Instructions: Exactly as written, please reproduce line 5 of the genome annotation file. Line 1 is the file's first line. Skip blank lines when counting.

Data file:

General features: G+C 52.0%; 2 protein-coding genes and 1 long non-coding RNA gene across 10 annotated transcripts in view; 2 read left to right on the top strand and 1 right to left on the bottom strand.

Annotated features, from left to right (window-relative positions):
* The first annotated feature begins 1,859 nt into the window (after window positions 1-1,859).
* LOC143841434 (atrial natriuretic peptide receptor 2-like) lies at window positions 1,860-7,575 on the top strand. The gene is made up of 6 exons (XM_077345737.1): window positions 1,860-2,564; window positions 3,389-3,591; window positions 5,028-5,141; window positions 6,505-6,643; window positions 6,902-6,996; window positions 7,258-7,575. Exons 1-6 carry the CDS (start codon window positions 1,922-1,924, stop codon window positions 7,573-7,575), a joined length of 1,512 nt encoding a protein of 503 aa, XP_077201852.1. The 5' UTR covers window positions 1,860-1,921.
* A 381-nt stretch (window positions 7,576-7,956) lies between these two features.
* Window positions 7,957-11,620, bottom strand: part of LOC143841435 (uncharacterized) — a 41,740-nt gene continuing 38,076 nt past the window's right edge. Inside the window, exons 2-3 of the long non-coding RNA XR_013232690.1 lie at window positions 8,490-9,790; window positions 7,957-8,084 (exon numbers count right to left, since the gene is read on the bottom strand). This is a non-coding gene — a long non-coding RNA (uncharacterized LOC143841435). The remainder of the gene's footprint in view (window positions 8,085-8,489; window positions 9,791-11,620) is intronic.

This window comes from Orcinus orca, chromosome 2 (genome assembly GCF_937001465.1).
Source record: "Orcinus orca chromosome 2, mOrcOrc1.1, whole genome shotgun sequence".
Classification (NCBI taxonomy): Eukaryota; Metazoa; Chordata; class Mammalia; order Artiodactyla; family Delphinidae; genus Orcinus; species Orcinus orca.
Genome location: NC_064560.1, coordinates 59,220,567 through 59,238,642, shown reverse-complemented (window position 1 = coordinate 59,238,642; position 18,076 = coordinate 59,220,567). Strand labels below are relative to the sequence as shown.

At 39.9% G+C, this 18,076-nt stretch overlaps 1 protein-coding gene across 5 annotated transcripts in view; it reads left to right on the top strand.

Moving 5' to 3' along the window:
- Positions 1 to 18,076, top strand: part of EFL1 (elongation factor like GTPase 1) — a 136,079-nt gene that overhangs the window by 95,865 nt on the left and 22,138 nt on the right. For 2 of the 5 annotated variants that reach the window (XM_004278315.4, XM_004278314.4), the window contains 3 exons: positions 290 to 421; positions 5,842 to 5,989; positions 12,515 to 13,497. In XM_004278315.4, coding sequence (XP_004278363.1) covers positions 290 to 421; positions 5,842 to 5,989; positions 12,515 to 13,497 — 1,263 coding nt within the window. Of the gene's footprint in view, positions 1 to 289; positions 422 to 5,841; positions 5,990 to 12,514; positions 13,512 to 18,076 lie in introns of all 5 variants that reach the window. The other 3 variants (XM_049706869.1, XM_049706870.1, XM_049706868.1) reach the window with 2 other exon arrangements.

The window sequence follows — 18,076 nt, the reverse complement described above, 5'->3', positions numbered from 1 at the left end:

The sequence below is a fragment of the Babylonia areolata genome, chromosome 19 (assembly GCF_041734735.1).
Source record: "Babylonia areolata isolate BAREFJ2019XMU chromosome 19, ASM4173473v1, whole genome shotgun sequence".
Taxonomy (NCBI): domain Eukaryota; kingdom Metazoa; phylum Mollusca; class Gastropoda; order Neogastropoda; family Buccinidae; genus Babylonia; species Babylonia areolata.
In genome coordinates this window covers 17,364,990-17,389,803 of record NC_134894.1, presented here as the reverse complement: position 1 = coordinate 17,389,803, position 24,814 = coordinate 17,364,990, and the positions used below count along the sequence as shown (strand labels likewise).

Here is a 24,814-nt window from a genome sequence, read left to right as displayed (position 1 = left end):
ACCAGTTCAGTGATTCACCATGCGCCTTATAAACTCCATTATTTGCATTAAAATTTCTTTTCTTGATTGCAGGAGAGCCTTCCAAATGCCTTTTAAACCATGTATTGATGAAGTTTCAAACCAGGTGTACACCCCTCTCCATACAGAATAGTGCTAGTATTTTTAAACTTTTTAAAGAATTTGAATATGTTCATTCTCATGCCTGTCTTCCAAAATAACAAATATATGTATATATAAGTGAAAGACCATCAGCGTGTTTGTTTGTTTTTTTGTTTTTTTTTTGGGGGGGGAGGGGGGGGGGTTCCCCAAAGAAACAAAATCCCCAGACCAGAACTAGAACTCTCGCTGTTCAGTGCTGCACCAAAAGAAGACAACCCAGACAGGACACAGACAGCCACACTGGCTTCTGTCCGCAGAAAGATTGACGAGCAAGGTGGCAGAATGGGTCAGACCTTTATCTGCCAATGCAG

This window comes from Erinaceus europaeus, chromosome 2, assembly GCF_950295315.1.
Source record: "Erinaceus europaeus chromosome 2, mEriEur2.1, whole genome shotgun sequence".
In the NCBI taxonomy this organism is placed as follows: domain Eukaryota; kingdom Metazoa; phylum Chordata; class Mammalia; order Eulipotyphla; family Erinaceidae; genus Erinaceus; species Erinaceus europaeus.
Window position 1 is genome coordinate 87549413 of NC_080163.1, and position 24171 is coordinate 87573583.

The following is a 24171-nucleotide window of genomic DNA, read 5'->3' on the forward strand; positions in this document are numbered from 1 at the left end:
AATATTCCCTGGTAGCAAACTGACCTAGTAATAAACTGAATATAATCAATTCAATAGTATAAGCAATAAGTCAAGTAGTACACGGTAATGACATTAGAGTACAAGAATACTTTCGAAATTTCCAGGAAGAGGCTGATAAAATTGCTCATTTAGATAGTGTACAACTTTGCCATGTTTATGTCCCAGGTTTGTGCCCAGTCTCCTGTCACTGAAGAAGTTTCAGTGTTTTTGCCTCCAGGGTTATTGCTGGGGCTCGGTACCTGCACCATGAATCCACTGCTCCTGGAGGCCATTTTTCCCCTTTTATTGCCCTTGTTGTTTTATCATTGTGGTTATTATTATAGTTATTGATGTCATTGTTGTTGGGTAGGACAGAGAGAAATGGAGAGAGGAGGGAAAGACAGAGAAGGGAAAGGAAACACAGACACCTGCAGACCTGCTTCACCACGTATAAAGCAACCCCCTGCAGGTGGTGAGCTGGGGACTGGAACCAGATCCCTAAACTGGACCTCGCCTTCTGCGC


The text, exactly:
* A 381-nt stretch (window positions 7,576-7,956) lies between these two features.